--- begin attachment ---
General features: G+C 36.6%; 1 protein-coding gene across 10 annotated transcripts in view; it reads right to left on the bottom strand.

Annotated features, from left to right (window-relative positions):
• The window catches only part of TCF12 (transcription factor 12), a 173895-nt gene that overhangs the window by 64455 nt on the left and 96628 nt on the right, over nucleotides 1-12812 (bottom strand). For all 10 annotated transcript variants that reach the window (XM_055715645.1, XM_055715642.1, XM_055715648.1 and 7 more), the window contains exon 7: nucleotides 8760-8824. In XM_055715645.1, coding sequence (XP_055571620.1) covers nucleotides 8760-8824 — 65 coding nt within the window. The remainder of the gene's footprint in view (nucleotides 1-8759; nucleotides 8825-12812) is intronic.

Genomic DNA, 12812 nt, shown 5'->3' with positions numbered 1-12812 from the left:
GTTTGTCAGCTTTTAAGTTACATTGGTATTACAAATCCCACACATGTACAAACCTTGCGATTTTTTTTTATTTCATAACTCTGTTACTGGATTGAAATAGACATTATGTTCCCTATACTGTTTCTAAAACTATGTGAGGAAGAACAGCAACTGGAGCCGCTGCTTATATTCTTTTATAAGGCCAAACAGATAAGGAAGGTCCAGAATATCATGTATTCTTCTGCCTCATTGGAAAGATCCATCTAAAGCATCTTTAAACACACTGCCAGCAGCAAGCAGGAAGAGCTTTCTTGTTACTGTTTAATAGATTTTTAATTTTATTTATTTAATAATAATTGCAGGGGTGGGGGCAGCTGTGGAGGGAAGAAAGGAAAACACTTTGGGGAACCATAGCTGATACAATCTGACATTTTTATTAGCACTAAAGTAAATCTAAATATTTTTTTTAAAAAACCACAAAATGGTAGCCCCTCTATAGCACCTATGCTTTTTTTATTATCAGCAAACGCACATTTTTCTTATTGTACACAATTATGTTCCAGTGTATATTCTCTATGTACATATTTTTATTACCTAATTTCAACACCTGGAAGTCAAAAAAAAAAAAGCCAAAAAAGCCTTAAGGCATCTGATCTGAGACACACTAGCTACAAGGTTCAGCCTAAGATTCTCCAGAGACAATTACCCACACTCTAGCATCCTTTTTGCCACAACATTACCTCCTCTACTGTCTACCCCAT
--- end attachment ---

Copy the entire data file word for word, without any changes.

General features: G+C 36.6%; 1 protein-coding gene across 10 annotated transcripts in view; it reads right to left on the bottom strand.

Annotated features, from left to right (window-relative positions):
• The window catches only part of TCF12 (transcription factor 12), a 173895-nt gene that overhangs the window by 64455 nt on the left and 96628 nt on the right, over nucleotides 1-12812 (bottom strand). For all 10 annotated transcript variants that reach the window (XM_055715645.1, XM_055715642.1, XM_055715648.1 and 7 more), the window contains exon 7: nucleotides 8760-8824. In XM_055715645.1, coding sequence (XP_055571620.1) covers nucleotides 8760-8824 — 65 coding nt within the window. The remainder of the gene's footprint in view (nucleotides 1-8759; nucleotides 8825-12812) is intronic.

Genomic DNA, 12812 nt, shown 5'->3' with positions numbered 1-12812 from the left:
GTTTGTCAGCTTTTAAGTTACATTGGTATTACAAATCCCACACATGTACAAACCTTGCGATTTTTTTTTATTTCATAACTCTGTTACTGGATTGAAATAGACATTATGTTCCCTATACTGTTTCTAAAACTATGTGAGGAAGAACAGCAACTGGAGCCGCTGCTTATATTCTTTTATAAGGCCAAACAGATAAGGAAGGTCCAGAATATCATGTATTCTTCTGCCTCATTGGAAAGATCCATCTAAAGCATCTTTAAACACACTGCCAGCAGCAAGCAGGAAGAGCTTTCTTGTTACTGTTTAATAGATTTTTAATTTTATTTATTTAATAATAATTGCAGGGGTGGGGGCAGCTGTGGAGGGAAGAAAGGAAAACACTTTGGGGAACCATAGCTGATACAATCTGACATTTTTATTAGCACTAAAGTAAATCTAAATATTTTTTTTAAAAAACCACAAAATGGTAGCCCCTCTATAGCACCTATGCTTTTTTTATTATCAGCAAACGCACATTTTTCTTATTGTACACAATTATGTTCCAGTGTATATTCTCTATGTACATATTTTTATTACCTAATTTCAACACCTGGAAGTCAAAAAAAAAAAAGCCAAAAAAGCCTTAAGGCATCTGATCTGAGACACACTAGCTACAAGGTTCAGCCTAAGATTCTCCAGAGACAATTACCCACACTCTAGCATCCTTTTTGCCACAACATTACCTCCTCTACTGTCTACCCCAT